The modern American crusade against voter fraud has always been propelled by faith. That is, an insistent belief in things unseen — things like voters who show up at the polls pretending to be someone else, or noncitizens who try to register and vote illegally. Fraud like this is so rare as to be almost unmeasurable, and yet its specter has led to dozens of strict new laws around the country. Passed in the name of electoral integrity, the laws, which usually require voters to present photo IDs at the polls or provide proof of citizenship to register, make voting harder, if not impossible, for tens of thousands of people — disproportionately minorities and others who tend to vote Democratic. The high priest of this faith-based movement is Kris Kobach, the Kansas secretary of state and gubernatorial candidate who has been preaching his gospel of deception to Republican lawmakers for years. He has won plenty of converts, even though he has failed to identify more than a tiny handful of possible cases of fraud. In his eight years as secretary of state, he has secured a total of nine convictions, only one of which was for illegal voting by a noncitizen; most were for double-voting by older Republican men.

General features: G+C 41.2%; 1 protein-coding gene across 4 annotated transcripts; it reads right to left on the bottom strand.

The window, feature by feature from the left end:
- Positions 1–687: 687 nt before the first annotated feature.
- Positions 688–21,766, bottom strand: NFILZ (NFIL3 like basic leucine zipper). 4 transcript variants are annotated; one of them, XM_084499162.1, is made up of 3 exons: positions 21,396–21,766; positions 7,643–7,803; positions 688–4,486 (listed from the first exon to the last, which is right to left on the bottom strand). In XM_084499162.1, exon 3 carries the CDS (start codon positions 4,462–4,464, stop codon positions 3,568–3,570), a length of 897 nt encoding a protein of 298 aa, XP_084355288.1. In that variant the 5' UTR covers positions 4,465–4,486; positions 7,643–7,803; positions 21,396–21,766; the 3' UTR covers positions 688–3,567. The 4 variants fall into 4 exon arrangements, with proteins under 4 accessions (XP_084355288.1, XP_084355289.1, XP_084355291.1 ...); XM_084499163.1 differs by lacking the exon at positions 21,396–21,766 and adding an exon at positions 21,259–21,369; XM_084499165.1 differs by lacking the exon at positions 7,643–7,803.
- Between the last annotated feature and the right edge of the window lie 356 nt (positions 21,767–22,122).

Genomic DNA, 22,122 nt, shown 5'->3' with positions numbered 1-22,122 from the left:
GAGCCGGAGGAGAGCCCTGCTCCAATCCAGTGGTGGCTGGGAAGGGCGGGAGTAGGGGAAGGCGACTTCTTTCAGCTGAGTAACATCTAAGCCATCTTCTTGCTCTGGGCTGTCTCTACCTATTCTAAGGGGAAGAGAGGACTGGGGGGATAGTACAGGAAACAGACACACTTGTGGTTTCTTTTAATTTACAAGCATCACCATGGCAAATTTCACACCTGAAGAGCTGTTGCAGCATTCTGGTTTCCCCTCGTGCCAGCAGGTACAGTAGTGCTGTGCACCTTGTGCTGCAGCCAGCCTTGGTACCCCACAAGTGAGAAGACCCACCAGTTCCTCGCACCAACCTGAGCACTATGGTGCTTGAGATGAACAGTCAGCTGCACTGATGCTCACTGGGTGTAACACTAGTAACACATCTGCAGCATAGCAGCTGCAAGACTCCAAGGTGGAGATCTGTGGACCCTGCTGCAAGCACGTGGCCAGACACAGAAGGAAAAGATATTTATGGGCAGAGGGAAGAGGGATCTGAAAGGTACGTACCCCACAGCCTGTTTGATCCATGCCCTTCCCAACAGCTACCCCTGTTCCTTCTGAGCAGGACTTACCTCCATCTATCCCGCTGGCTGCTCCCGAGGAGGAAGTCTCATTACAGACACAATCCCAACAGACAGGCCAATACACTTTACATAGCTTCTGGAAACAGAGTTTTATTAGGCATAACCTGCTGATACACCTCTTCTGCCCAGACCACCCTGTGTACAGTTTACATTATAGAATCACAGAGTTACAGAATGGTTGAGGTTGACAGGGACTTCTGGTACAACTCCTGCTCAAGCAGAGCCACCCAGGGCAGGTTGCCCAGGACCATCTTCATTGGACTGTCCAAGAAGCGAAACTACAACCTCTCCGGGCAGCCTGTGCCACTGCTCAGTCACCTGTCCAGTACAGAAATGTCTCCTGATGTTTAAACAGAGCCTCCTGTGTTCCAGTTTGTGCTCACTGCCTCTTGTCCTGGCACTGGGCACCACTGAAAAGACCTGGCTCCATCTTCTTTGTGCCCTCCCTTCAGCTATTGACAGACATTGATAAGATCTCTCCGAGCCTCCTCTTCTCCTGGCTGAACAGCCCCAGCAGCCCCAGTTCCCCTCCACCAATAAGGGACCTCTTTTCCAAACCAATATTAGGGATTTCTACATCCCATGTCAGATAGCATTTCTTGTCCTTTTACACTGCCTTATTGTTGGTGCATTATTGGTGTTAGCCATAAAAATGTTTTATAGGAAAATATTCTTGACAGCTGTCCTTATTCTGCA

For the past two weeks, however, Mr. Kobach has been forced to make his case in a far more rigorous setting — the fact-finding process of a federal trial. In a Kansas City courtroom, Mr. Kobach and his fellow true believers have struggled to defend a 2013 state law that requires prospective voters to prove their citizenship before they can register.
It has not gone well for Mr. Kobach. The lawsuit, brought by the American Civil Liberties Union on behalf of Kansas residents who were blocked from voting under the new law, contends that the legislation violates federal law, which requires only that prospective voters attest to their citizenship under penalty of perjury. Meanwhile, it disenfranchised tens of thousands of Kansans, who were disproportionately younger voters or voters with no party affiliation.